These three cooking methods are all moist-heat cooking methods that surround food entirely in water. The only difference between boiling, simmering and poaching is the water temperature (poaching is around 82°C, simmering is around 85–93°C, and boiling is 100°C).
Out of the three, boiling your food results in the greatest loss of nutrients. As you might have guessed, water-soluble vitamins, vitamin C and B vitamins, are the most vulnerable to breaking down when boiling your food.
One study even found cauliflower and courgettes to be particularly vulnerable to a loss of nutrients through boiling, losing more than 50% of their antioxidants.
Cooking tip: Since water-soluble vitamins leach out from your veggies into the water, look to also incorporate the water in your cooking. Instead of pouring the water down the sink, make yourself a soup or stew. Also, look to cook your food in smaller amounts of water to minimise the loss of vitamin C and B vitamins.
Of all the moist-heating methods, steaming is one of the best methods to preserve heat-sensitive nutrients, since the food doesn’t come into contact with cooking water.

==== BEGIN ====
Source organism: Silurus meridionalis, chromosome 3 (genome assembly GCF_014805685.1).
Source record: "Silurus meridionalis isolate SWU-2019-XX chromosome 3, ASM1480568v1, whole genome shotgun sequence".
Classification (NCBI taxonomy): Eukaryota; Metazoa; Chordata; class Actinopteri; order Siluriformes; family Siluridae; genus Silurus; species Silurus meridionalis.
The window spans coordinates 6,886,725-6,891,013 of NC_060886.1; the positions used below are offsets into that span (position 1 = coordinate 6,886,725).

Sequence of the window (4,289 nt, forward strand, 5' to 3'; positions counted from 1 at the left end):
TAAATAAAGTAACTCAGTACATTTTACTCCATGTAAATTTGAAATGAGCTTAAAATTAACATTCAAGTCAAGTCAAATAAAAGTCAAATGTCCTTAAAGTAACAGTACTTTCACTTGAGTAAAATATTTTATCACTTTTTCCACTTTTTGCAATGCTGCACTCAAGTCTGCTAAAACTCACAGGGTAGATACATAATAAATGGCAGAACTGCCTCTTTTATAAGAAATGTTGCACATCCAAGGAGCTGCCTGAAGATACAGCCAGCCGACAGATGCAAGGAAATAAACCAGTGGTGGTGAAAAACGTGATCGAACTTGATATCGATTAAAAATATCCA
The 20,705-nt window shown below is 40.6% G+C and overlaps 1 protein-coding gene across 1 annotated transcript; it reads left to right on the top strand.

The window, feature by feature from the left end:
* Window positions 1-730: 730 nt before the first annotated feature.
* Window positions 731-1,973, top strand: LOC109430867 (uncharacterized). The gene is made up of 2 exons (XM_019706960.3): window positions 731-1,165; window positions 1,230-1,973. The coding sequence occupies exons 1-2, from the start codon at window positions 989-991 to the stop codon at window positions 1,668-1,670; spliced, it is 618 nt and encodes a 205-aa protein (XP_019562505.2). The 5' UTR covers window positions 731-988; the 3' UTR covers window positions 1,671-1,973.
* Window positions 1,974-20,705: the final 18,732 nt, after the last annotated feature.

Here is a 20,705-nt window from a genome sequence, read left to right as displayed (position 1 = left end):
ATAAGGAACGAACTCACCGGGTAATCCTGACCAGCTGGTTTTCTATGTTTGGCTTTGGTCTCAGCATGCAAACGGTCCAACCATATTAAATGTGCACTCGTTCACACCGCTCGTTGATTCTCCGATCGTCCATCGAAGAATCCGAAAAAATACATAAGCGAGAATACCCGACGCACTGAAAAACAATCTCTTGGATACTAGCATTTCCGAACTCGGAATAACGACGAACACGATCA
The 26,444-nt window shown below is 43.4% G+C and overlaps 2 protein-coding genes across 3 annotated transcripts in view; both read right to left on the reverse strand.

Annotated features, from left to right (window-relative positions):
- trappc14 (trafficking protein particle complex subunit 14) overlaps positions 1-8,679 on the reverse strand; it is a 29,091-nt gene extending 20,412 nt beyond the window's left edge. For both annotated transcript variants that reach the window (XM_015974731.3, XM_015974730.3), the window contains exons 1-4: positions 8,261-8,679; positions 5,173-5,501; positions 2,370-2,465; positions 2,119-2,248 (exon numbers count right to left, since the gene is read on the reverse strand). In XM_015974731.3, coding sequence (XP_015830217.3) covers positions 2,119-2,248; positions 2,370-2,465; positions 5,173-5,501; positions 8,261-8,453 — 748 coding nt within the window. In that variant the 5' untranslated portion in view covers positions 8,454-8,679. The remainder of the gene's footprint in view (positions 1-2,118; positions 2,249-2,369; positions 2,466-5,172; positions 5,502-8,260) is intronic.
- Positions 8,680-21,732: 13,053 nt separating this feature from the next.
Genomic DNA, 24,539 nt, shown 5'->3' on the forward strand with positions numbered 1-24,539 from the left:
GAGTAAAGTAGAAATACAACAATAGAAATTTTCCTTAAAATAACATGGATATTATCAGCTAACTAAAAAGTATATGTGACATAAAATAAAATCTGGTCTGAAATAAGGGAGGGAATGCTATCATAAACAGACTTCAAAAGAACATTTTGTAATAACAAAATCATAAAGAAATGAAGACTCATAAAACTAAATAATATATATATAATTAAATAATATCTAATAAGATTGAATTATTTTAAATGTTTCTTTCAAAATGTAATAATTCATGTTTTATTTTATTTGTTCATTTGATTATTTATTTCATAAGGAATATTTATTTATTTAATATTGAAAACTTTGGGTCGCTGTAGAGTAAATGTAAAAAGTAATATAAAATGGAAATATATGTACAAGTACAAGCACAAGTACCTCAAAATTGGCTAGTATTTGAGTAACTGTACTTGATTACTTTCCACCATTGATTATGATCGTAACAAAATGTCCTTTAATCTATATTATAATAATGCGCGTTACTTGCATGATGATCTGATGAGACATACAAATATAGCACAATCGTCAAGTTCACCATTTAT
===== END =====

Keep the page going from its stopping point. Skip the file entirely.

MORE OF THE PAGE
Cooking tip: If you find that steamed food tastes bland, you can add spices to the steaming liquid, or you could line your steamer with fresh herbs for some extra flavour.
Cooking methods using oil
Deep-frying and stir-frying are two common methods of cooking with oil.
Deep-frying involves fully submerging your food in oil. Considering that foods cook fairly quickly, it doesn’t contribute to as much nutrient loss as boiling and other moist-heat cooking methods. It’s worth noting that fried foods also absorb fat, resulting in higher energy-dense meals, meaning the fat content of your foods can shoot right up!
With stir-frying, the food is cooked over medium to high heat using a small amount of oil. Because stir-frying is a quick cooking method, minimal nutrients are lost. Also, the addition of oil can in fact help improve the absorption of plant compounds and antioxidants. Just be sure to use healthy cooking oils that are high in monounsaturated and polyunsaturated fats (such as olive oil), and avoid overcooking the food.
Cooking tip: Air frying your food is both a tasty and healthier alternative to frying your food. It can cut calories by 70% to 80% and cooks food with rapidly circulated dry heat and little to no oil. An air fryer is also less likely to deplete nutrients compared to deep frying and boiling your food.
The numan take
Cooking foods using only small amounts of fat or water at a lower temperature for a shorter amount of time will boost the nutrient content of your food. Out of all cooking methods, microwaving may be the best method for preserving the nutrient content of your food, and steaming comes in a close second.
There is no one-size-fits-all method when it comes to cooking. But for the most health benefits, aim to eat a variety of raw and cooked vegetables in a way that you enjoy eating them, to help maximise your nutrient intake and provide balance to your diet.